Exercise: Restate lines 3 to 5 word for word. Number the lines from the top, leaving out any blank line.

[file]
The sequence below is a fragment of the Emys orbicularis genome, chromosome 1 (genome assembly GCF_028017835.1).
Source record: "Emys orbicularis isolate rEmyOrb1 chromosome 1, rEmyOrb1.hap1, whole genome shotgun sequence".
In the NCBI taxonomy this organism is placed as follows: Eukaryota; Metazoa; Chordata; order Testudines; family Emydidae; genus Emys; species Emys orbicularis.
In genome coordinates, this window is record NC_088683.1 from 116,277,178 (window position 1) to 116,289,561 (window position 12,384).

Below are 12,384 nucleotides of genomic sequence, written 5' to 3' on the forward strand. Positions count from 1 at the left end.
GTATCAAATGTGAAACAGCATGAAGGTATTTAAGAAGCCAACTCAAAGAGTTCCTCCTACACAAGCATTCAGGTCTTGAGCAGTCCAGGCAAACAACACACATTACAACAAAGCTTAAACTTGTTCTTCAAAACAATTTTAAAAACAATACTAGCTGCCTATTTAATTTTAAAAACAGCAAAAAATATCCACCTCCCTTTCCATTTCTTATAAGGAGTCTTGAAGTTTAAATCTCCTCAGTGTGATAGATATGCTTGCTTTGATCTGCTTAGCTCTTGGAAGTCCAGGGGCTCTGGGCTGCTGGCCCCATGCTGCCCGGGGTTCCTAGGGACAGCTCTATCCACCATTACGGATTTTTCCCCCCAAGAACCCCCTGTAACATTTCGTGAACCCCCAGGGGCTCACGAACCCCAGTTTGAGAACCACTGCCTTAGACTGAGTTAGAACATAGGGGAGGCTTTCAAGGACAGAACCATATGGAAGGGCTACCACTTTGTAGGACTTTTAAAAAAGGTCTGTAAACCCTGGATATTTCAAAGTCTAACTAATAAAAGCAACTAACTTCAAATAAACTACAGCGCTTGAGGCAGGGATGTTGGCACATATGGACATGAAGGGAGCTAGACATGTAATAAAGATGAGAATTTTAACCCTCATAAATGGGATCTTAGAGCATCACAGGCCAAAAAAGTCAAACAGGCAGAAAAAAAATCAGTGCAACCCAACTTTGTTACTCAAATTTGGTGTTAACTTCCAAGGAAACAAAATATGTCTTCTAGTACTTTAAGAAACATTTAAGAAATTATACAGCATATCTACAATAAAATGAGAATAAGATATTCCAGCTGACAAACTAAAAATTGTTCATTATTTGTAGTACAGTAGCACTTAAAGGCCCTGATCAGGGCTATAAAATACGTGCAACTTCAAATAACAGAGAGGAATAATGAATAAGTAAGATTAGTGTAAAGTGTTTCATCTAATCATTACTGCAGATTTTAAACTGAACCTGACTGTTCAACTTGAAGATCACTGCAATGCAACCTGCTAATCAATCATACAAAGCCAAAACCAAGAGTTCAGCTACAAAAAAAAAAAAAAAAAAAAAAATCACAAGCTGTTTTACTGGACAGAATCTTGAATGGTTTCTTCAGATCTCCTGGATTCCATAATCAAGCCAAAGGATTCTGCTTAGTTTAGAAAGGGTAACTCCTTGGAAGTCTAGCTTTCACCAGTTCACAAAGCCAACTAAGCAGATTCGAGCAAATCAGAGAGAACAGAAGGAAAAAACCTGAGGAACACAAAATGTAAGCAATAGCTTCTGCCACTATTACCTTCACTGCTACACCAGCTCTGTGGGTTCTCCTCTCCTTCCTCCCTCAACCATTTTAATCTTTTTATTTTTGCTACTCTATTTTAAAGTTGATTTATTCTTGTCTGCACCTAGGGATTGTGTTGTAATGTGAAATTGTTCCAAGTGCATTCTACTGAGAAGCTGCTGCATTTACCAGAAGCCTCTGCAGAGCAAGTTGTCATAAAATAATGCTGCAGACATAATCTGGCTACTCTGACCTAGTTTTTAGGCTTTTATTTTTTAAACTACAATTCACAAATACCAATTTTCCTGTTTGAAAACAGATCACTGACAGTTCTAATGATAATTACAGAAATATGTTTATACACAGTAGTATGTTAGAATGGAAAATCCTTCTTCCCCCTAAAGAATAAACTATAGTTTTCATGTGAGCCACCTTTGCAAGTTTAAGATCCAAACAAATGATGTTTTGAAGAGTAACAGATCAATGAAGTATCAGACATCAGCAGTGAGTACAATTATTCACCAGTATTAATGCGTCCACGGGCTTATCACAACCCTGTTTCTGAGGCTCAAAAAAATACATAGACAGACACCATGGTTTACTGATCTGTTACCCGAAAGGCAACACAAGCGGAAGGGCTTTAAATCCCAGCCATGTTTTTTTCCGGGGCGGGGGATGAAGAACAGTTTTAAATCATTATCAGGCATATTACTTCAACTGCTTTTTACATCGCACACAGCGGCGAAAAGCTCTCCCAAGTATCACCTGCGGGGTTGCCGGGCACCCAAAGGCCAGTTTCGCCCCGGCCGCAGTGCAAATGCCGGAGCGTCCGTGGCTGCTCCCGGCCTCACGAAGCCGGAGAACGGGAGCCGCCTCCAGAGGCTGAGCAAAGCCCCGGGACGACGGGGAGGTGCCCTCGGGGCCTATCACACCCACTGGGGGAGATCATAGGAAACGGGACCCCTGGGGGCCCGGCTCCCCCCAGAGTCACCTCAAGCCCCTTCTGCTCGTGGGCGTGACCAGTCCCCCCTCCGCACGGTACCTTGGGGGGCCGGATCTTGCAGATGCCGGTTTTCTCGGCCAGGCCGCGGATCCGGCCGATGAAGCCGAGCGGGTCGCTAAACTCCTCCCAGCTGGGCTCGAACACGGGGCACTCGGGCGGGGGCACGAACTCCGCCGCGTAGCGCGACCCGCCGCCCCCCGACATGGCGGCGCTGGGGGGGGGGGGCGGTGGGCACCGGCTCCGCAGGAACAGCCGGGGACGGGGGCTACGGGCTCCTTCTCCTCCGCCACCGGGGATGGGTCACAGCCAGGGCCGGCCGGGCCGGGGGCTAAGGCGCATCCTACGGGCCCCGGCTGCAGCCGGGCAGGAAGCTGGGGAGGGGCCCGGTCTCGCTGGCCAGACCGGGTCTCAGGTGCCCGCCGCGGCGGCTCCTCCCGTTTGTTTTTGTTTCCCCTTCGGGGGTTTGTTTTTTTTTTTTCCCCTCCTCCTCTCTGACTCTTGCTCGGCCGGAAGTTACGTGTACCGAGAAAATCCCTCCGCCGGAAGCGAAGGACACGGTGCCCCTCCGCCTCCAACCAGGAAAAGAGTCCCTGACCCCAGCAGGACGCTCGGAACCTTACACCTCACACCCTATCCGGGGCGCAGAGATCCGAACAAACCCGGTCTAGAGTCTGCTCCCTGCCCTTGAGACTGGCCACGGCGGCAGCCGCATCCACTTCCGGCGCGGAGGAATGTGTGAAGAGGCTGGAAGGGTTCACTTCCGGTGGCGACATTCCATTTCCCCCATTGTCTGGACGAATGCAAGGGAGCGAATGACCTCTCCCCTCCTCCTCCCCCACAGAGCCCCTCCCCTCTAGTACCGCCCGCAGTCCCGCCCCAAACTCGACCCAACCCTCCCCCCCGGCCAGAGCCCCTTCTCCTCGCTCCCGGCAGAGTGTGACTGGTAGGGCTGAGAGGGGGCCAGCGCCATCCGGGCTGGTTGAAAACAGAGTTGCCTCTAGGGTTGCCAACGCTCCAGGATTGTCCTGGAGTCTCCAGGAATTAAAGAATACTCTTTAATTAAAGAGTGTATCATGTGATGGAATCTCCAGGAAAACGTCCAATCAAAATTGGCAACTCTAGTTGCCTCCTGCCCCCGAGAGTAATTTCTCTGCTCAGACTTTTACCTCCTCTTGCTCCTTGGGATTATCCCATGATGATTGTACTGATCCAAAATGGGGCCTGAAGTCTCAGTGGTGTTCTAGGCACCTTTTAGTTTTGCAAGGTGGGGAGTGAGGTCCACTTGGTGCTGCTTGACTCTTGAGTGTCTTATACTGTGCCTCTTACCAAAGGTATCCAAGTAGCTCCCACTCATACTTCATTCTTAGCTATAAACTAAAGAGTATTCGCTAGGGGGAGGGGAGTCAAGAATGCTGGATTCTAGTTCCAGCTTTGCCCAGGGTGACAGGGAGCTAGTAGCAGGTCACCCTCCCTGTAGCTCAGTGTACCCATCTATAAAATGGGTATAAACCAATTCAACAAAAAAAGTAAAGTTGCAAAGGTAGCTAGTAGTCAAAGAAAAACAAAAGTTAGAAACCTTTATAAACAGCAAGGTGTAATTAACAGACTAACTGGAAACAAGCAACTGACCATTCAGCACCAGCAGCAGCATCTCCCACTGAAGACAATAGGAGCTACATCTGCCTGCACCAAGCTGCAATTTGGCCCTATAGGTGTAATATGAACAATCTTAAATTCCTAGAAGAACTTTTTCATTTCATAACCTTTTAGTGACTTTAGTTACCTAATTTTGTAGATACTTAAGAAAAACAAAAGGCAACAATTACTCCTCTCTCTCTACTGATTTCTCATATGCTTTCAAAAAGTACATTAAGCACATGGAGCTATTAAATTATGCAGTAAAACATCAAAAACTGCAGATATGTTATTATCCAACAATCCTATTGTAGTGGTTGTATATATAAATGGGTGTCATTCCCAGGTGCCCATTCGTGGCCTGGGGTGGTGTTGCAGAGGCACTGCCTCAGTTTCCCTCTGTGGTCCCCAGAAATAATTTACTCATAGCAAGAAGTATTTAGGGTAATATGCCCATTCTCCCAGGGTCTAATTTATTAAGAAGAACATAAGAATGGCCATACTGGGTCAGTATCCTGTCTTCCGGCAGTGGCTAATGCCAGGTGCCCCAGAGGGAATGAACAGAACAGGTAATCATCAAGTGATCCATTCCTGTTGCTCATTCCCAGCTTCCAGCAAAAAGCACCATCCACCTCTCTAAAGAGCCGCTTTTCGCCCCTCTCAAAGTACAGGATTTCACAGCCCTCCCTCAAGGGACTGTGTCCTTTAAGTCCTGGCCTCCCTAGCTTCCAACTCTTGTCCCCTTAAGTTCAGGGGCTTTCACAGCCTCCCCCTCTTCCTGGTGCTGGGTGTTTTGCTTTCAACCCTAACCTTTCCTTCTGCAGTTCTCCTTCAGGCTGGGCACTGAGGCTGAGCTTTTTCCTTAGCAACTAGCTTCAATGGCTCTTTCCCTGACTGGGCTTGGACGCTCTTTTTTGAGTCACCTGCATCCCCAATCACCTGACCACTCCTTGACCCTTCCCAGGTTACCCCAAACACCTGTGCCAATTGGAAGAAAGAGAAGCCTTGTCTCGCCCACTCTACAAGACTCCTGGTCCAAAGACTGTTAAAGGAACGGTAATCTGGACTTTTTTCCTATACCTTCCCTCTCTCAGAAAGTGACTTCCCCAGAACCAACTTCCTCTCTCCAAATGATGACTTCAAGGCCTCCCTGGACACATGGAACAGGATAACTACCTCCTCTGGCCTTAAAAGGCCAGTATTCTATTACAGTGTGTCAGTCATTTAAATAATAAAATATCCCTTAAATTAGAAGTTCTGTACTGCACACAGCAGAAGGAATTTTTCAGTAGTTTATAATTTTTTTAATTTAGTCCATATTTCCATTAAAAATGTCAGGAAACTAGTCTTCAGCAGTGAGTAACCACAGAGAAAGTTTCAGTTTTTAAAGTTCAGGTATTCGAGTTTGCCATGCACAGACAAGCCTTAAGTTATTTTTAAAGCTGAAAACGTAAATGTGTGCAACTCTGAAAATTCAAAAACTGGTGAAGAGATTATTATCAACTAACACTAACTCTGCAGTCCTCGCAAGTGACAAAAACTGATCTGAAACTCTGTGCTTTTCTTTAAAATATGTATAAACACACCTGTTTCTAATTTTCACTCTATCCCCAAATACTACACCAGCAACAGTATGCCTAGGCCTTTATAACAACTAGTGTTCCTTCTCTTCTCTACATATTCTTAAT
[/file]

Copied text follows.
In the NCBI taxonomy this organism is placed as follows: Eukaryota; Metazoa; Chordata; order Testudines; family Emydidae; genus Emys; species Emys orbicularis.
In genome coordinates, this window is record NC_088683.1 from 116,277,178 (window position 1) to 116,289,561 (window position 12,384).

Below are 12,384 nucleotides of genomic sequence, written 5' to 3' on the forward strand. Positions count from 1 at the left end.